UK: Network Rail has completed its remodelling of the approaches to London King’s Cross station as part of its £1·2bn East Coast Main Line upgrading programme.
Wholesale replacement of the track layout installed in the early 1970s has allowed the station platforms to be extended for longer trains. The third bore of the Gasworks Tunnel under the Regent’s Canal has been reopened to accommodate additional approach tracks and spread out the various crossovers, permitting trains to arrive and depart faster.
With the remodelling work extending more than 2 km from the terminus, the work included the replacement of more than 6 km of plain track and the laying of 30 new turnouts, along with 20 km of new overhead line and 50 signals. Closure of the station’s 1970s signalbox has seen control of the area transferred to the Rail Operating Centre in York.
Planning and delivery of the programme has been overseen by a cross-industry board including the infrastructure manager and train operating companies. The work began over the Christmas period in December 2020, when the fragile Victorian sewer which tunnels under the approach tracks was replaced. This was followed by a blockade of the eastern half of the station to permit the realigning and lengthening of platforms 1 to 6, along with the reopening of the third tunnel bore.
The eastern section reopened in April, when the western side including platforms 7 to 11 was taken out of use. One of the three suburban platforms was removed so that the other two could be lengthened to accommodate 12-car trains.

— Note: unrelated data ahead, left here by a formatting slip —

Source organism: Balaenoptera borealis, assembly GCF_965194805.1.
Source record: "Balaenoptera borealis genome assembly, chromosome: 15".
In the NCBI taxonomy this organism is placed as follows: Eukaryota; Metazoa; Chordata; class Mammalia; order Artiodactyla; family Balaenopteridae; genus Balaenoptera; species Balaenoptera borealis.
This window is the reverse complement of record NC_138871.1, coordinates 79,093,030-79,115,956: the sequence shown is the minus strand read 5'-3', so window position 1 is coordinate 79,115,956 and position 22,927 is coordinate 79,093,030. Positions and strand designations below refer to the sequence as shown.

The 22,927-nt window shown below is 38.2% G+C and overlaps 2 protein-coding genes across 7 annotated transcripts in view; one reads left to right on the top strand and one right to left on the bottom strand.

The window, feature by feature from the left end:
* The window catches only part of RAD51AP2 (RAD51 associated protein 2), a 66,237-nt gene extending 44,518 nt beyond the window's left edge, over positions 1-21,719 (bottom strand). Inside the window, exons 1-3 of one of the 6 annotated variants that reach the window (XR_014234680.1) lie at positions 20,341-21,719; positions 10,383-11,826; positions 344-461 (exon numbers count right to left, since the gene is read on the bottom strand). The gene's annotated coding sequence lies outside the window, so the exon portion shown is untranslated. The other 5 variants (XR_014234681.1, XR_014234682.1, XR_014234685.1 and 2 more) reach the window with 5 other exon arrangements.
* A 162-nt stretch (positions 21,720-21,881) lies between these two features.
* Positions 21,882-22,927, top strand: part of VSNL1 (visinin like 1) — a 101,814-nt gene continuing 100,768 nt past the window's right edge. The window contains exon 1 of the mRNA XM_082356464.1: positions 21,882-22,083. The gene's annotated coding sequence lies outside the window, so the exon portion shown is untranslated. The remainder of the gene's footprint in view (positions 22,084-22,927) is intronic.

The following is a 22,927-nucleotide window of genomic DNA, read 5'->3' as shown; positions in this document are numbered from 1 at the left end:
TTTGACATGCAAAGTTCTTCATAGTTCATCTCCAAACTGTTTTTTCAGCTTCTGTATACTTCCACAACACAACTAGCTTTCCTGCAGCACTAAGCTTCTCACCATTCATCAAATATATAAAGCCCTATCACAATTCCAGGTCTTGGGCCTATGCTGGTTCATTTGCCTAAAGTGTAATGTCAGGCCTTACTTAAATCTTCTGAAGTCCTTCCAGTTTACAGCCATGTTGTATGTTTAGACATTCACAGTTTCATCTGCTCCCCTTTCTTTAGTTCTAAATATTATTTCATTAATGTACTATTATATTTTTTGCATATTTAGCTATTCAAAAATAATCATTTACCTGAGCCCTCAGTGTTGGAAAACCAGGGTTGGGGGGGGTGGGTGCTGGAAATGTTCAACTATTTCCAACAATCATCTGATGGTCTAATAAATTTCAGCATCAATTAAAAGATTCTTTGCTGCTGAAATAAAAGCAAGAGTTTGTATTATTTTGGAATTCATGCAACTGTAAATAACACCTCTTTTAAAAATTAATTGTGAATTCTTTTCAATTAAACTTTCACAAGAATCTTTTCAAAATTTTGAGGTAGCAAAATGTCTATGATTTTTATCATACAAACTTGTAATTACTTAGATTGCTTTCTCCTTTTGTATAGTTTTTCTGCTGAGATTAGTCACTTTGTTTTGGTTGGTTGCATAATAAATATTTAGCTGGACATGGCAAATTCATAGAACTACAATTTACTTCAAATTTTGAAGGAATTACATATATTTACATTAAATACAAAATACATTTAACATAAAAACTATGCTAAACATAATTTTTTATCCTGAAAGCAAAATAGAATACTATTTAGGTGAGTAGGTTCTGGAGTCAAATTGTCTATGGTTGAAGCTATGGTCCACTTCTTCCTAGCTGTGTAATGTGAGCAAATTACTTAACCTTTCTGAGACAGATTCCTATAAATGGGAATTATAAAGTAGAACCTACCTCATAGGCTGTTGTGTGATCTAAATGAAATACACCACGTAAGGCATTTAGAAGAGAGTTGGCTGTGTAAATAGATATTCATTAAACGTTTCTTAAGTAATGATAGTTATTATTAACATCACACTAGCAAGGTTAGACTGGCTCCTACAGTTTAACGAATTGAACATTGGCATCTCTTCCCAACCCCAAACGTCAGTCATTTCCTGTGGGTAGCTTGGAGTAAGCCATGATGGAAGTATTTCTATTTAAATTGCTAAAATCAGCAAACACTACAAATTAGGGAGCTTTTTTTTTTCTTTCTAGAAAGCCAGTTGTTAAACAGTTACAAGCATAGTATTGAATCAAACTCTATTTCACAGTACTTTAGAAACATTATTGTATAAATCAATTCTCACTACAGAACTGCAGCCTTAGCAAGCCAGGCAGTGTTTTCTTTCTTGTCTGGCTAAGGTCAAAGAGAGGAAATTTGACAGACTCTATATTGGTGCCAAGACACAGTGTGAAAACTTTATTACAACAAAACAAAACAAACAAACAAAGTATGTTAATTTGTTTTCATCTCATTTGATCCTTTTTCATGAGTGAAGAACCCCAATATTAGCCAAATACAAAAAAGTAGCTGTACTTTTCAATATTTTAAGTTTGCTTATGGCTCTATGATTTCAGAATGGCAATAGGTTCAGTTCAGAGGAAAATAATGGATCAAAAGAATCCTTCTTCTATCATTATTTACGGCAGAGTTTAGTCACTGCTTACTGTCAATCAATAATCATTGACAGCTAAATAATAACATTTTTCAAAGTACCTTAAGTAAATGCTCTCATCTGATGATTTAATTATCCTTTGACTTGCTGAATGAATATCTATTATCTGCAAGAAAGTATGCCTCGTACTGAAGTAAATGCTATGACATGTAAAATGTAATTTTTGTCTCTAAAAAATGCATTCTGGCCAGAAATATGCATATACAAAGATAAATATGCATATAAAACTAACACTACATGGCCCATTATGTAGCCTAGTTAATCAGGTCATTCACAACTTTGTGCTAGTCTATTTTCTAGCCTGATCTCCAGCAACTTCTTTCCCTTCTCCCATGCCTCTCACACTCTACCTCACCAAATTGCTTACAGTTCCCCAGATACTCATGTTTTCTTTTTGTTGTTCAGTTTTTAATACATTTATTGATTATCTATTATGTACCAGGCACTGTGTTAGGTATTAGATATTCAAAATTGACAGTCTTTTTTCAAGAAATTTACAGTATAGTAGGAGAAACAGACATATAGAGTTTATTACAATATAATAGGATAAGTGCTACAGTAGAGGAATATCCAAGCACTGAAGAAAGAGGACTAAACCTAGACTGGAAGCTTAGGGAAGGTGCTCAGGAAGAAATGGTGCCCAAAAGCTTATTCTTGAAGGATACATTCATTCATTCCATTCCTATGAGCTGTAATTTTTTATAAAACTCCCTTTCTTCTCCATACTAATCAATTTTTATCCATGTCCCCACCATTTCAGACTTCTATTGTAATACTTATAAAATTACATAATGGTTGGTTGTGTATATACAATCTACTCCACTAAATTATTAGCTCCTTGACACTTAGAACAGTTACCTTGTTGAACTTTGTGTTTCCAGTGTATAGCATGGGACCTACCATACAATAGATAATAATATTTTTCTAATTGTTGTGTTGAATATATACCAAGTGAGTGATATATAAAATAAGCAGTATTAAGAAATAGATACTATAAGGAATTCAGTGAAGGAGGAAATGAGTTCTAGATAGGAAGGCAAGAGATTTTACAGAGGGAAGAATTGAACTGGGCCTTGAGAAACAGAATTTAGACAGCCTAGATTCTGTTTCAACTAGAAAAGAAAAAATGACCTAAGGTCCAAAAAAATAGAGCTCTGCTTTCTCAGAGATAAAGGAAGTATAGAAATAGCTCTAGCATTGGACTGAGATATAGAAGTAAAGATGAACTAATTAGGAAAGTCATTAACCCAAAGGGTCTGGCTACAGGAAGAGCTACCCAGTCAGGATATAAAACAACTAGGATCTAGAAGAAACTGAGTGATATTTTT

Inter-city and suburban services from the terminus were reinstated on June 7 following a weekend blockade to recommission the western side of the station. Service levels had been cut back during the complex programme, taking advantage of reduced travel demand as a result of the coronavirus pandemic.
With the southern section of the ECML closed for the King’s Cross commissioning over the weekend of June 5-6, Network Rail and its contractors were able to remodel the tracks on the northern side of Peterborough station, where a new tunnel is being constructed to grade-separate freight trains using the route through Spalding and Lincoln that currently need to cross the East Coast Main Line at Werrington Junction. The dive-under is scheduled to open later this year.
‘This is a day to remember for everyone involved in this mammoth undertaking’, said Rob McIntosh, Managing Director for Network Rail’s Eastern Region. ‘To complete such an ambitious scheme, whilst at the same time working hard to keep disruption to a minimum, is testament to the dedication and teamwork of the many different professionals involved.’
‘Completion of the East Coast Upgrade programme will allow us to continue our transformation of the LNER route’, added the inter-city operator’s Managing Director David Horne. ‘We are looking forward to bringing the significant benefits to our customers and communities, transforming rail services with faster, more frequent and more reliable journeys between London, the north of England and Scotland.’